'Pak's support for Haqqani network has increased'
Pakistan's support for Haqqani network has increased through both facilitating additional sanctuary and providing strategic and operational guidance, a top US think tank has said.world Updated: Mar 21, 2012 18:50 IST
Pakistan's support for Haqqani network has increased through both facilitating additional sanctuary and providing strategic and operational guidance, a top US think tank has said.
In its report yesterday, the Institute for the Study of War has asserted that the network represents a strategic threat to the enduring stability of the Afghan state and US national security interests in the region.
"The Haqqani Network is the primary proxy force backed by elements of Pakistan's security establishment. Pakistan's support for the Haqqani Network has increased, through both facilitating additional sanctuary and providing strategic and operational guidance," the report "The Haqqani Network: A Strategic Threat" said.
Pak-based terrorist outfit the Haqqanis are currently Afghanistan's most capable and potent insurgent group, and they continue to maintain close operational and strategic ties with al-Qaeda and their affiliates, it said.
These ties will likely deepen in the future, it noted.
Given the increasing strength of the Haqqani network, the report recommended the US must not abruptly shift the mission of its forces in Afghanistan from counter-insurgency to security force assistance.
"US forces cannot curtail or cease offensive operations in the areas South of Kabul in Regional Command East in 2012. The United States and its Afghan partners must dismantle the Haqqani Network's strongholds in Khost, Paktika, and Paktia and contain the organisation's expansion toward Kabul prior to a shift in mission. Failure to do so will present a strategic threat to US national security interests in Afghanistan," it said.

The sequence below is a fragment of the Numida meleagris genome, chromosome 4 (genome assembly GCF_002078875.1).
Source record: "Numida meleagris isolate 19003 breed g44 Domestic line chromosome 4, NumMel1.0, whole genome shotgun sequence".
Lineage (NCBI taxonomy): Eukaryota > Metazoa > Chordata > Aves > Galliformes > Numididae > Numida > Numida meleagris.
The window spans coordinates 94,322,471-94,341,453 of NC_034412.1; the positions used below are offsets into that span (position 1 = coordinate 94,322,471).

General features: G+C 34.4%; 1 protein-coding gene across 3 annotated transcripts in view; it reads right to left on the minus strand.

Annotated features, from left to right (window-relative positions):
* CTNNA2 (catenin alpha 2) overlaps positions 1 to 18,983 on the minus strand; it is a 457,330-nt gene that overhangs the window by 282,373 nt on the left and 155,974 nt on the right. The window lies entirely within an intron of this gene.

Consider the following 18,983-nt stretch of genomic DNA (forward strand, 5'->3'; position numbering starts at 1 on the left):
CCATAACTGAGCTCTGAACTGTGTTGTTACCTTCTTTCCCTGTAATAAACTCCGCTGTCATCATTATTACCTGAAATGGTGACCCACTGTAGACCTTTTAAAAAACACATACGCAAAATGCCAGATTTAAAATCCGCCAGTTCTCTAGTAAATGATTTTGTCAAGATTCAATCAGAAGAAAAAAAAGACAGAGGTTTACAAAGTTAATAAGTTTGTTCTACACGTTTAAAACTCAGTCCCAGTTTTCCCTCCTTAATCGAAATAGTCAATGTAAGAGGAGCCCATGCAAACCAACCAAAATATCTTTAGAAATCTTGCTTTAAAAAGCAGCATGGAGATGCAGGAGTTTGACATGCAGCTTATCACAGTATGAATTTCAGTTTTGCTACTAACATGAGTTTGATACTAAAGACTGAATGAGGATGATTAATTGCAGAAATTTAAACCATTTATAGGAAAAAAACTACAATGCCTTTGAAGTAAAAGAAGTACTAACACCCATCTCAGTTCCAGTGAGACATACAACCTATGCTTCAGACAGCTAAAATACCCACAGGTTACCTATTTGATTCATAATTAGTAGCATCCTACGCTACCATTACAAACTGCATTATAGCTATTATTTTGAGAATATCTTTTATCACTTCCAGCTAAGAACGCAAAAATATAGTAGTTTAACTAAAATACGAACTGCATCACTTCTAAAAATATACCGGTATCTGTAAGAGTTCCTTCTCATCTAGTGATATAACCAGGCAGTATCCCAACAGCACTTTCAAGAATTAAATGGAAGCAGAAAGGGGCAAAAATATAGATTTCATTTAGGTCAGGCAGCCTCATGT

The Washington-based think tank said coalition and Afghan forces must conduct a sustained, well-resourced offensive against the Haqqani network inside of Afghanistan.
This campaign would likely require at least two adequately-resourced fighting seasons.
"Consequently, it is imperative that the US retains force levels at 68,000 troops after September 2012, rather than conducting a further drawdown. Without such a campaign, the Haqqani Network will be a dominant force inside of Afghanistan indefinitely, and the United States would fail to achieve its stated objective of preventing the return of al-Qaeda and affiliated groups to Afghanistan," it said.
The Haqqanis maintain considerable sanctuary and support nodes inside Pakistan's tribal areas, it said.
"From their safe havens in North Waziristan and Kurram Agencies in Pakistan, the Haqqanis project men and materiel to resource their terrorist campaign in Afghanistan's southeastern provinces of Khost, Paktika and Paktia onwards to the provinces surrounding Kabul," it said.